Fin rot can either be caused by bacteria or fungus, but it is usually due to the former. If left untreated, it can lead to fin or tail loss, so it can be very serious.
How to Treat Fin Rot in Betta Fish
- Separate your betta from your main tank if they are housed with other fish to prevent further stress.
- Improve the quality of the water in your main aquarium by performing daily water changes. Mild cases of fin rot will usually pass with clean water.
- If your betta’s fin rot is caused by aggressive tankmates, it might be best to rehome them or move your betta to a separate tank.
- Add aquarium salt or use commercial fin rot treatments that contain malachite green, phenoxyethanol, or methylene blue.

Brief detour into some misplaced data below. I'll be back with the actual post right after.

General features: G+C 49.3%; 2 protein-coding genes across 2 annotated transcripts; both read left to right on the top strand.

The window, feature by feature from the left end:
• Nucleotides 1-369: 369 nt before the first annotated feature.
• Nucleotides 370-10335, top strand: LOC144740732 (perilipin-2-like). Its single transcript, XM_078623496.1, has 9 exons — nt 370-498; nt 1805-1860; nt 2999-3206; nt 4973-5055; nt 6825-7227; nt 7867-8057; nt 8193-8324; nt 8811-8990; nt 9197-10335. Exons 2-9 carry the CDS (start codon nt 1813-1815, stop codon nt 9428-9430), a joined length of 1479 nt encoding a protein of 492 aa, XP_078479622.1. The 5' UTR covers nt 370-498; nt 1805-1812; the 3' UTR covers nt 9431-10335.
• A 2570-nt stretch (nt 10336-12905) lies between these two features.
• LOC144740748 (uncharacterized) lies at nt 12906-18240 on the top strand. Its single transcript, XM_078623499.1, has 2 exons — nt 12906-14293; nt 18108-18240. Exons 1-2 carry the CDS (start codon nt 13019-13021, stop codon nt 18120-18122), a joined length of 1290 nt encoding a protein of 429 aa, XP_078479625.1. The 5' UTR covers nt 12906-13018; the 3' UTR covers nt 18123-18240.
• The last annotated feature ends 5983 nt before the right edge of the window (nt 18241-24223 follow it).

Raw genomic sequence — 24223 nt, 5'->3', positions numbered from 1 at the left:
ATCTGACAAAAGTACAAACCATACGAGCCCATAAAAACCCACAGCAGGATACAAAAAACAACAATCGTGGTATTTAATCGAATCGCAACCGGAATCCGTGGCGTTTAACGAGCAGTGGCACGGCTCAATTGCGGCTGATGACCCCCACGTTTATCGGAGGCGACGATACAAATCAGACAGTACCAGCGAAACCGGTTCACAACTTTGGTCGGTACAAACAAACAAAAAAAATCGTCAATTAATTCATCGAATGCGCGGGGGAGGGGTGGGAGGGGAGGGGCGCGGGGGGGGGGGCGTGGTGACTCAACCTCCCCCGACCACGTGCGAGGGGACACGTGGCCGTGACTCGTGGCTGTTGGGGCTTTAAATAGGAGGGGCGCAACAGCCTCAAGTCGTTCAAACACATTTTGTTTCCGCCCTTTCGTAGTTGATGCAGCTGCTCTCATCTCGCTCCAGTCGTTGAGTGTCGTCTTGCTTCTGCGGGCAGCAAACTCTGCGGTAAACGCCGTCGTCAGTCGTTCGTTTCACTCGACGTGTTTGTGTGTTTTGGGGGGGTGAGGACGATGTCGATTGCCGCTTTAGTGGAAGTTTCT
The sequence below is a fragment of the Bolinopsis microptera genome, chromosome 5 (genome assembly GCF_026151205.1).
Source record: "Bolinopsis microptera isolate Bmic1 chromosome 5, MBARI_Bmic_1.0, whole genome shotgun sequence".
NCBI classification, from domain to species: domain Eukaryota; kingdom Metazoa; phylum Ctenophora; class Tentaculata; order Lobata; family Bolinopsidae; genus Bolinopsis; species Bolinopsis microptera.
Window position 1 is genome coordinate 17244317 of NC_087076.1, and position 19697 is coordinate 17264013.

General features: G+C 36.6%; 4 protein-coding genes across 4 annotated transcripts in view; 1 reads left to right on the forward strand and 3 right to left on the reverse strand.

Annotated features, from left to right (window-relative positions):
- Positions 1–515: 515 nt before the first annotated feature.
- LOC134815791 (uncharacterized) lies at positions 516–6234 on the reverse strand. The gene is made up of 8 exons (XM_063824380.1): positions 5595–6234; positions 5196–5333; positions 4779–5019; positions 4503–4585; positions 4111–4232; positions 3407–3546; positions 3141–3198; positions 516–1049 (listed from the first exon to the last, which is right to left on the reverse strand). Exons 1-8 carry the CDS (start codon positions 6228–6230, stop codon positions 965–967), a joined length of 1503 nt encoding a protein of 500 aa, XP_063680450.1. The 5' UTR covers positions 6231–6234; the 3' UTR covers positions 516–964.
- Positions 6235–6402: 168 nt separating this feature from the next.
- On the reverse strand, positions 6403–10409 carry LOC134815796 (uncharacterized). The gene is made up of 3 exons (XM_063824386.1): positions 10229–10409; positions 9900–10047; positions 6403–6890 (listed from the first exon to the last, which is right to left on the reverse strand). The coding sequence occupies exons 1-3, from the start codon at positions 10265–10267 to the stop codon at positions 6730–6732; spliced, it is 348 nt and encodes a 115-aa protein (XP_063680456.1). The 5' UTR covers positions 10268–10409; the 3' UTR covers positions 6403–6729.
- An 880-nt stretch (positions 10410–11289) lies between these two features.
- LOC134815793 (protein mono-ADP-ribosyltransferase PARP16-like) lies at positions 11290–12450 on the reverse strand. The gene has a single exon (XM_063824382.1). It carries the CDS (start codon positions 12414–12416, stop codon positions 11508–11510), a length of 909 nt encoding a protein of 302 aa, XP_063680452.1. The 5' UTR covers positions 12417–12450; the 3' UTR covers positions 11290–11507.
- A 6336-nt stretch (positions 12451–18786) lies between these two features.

Despite their name, anchor worms are not actually worms – they’re parasitic crustaceans known as Lernaea. They look like white, thread-like pieces hanging from your betta’s body. Your fish may also have red lesions or patches on their scales.
Anchor worms are usually caused when infected fish are introduced to the aquarium without being quarantined first. Juvenile anchor worms can also be spread by new live plants, usually in the water that surrounds them.
How to Treat Anchor Worms in Betta Fish
- Isolate your betta to a hospital tank so you can treat them.
- You can manually pull the anchor worms from your betta’s body with a pair of tweezers. This is an effective treatment method, but it may be stressful for your fish.
- Aquarium salt can help remove anchor worms as most parasites are intolerant to it.
- If the other treatments don’t work, consider giving your betta a potassium permanganate bath to eliminate anchor worms.